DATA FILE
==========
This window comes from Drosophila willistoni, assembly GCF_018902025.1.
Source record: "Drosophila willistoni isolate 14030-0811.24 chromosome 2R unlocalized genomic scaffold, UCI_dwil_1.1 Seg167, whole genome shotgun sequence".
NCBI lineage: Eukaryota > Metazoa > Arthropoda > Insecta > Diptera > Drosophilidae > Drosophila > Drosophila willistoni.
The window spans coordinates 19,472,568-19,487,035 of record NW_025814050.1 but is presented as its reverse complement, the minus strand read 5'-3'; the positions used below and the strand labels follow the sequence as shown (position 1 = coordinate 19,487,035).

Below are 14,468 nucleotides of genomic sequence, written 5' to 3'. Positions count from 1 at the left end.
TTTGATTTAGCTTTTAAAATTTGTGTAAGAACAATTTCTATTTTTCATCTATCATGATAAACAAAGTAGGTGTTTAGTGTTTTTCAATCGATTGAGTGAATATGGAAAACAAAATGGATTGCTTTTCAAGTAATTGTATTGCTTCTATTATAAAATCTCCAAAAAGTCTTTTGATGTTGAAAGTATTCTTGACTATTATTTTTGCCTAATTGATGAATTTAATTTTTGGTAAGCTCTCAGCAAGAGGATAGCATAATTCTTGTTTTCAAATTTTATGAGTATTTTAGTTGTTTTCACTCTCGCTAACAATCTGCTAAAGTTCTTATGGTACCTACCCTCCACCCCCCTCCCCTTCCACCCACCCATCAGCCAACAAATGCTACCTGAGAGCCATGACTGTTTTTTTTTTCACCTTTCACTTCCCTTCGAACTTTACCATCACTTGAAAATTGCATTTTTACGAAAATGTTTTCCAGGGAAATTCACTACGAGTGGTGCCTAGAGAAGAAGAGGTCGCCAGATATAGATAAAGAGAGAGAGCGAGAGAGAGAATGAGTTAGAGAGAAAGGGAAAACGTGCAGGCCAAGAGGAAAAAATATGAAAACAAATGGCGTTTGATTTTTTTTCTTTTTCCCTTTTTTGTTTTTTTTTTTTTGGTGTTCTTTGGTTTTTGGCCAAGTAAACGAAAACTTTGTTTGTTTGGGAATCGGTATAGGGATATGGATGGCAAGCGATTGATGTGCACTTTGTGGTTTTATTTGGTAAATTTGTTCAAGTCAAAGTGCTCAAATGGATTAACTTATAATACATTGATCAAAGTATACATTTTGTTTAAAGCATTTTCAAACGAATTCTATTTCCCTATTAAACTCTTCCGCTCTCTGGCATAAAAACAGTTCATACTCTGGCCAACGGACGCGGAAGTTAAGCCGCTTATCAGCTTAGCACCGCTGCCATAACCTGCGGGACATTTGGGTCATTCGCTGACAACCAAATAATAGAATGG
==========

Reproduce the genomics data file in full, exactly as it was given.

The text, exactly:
This window comes from Drosophila willistoni, assembly GCF_018902025.1.
Source record: "Drosophila willistoni isolate 14030-0811.24 chromosome 2R unlocalized genomic scaffold, UCI_dwil_1.1 Seg167, whole genome shotgun sequence".
NCBI lineage: Eukaryota > Metazoa > Arthropoda > Insecta > Diptera > Drosophilidae > Drosophila > Drosophila willistoni.
The window spans coordinates 19,472,568-19,487,035 of record NW_025814050.1 but is presented as its reverse complement, the minus strand read 5'-3'; the positions used below and the strand labels follow the sequence as shown (position 1 = coordinate 19,487,035).

Below are 14,468 nucleotides of genomic sequence, written 5' to 3'. Positions count from 1 at the left end.
TTTGATTTAGCTTTTAAAATTTGTGTAAGAACAATTTCTATTTTTCATCTATCATGATAAACAAAGTAGGTGTTTAGTGTTTTTCAATCGATTGAGTGAATATGGAAAACAAAATGGATTGCTTTTCAAGTAATTGTATTGCTTCTATTATAAAATCTCCAAAAAGTCTTTTGATGTTGAAAGTATTCTTGACTATTATTTTTGCCTAATTGATGAATTTAATTTTTGGTAAGCTCTCAGCAAGAGGATAGCATAATTCTTGTTTTCAAATTTTATGAGTATTTTAGTTGTTTTCACTCTCGCTAACAATCTGCTAAAGTTCTTATGGTACCTACCCTCCACCCCCCTCCCCTTCCACCCACCCATCAGCCAACAAATGCTACCTGAGAGCCATGACTGTTTTTTTTTTCACCTTTCACTTCCCTTCGAACTTTACCATCACTTGAAAATTGCATTTTTACGAAAATGTTTTCCAGGGAAATTCACTACGAGTGGTGCCTAGAGAAGAAGAGGTCGCCAGATATAGATAAAGAGAGAGAGCGAGAGAGAGAATGAGTTAGAGAGAAAGGGAAAACGTGCAGGCCAAGAGGAAAAAATATGAAAACAAATGGCGTTTGATTTTTTTTCTTTTTCCCTTTTTTGTTTTTTTTTTTTTGGTGTTCTTTGGTTTTTGGCCAAGTAAACGAAAACTTTGTTTGTTTGGGAATCGGTATAGGGATATGGATGGCAAGCGATTGATGTGCACTTTGTGGTTTTATTTGGTAAATTTGTTCAAGTCAAAGTGCTCAAATGGATTAACTTATAATACATTGATCAAAGTATACATTTTGTTTAAAGCATTTTCAAACGAATTCTATTTCCCTATTAAACTCTTCCGCTCTCTGGCATAAAAACAGTTCATACTCTGGCCAACGGACGCGGAAGTTAAGCCGCTTATCAGCTTAGCACCGCTGCCATAACCTGCGGGACATTTGGGTCATTCGCTGACAACCAAATAATAGAATGG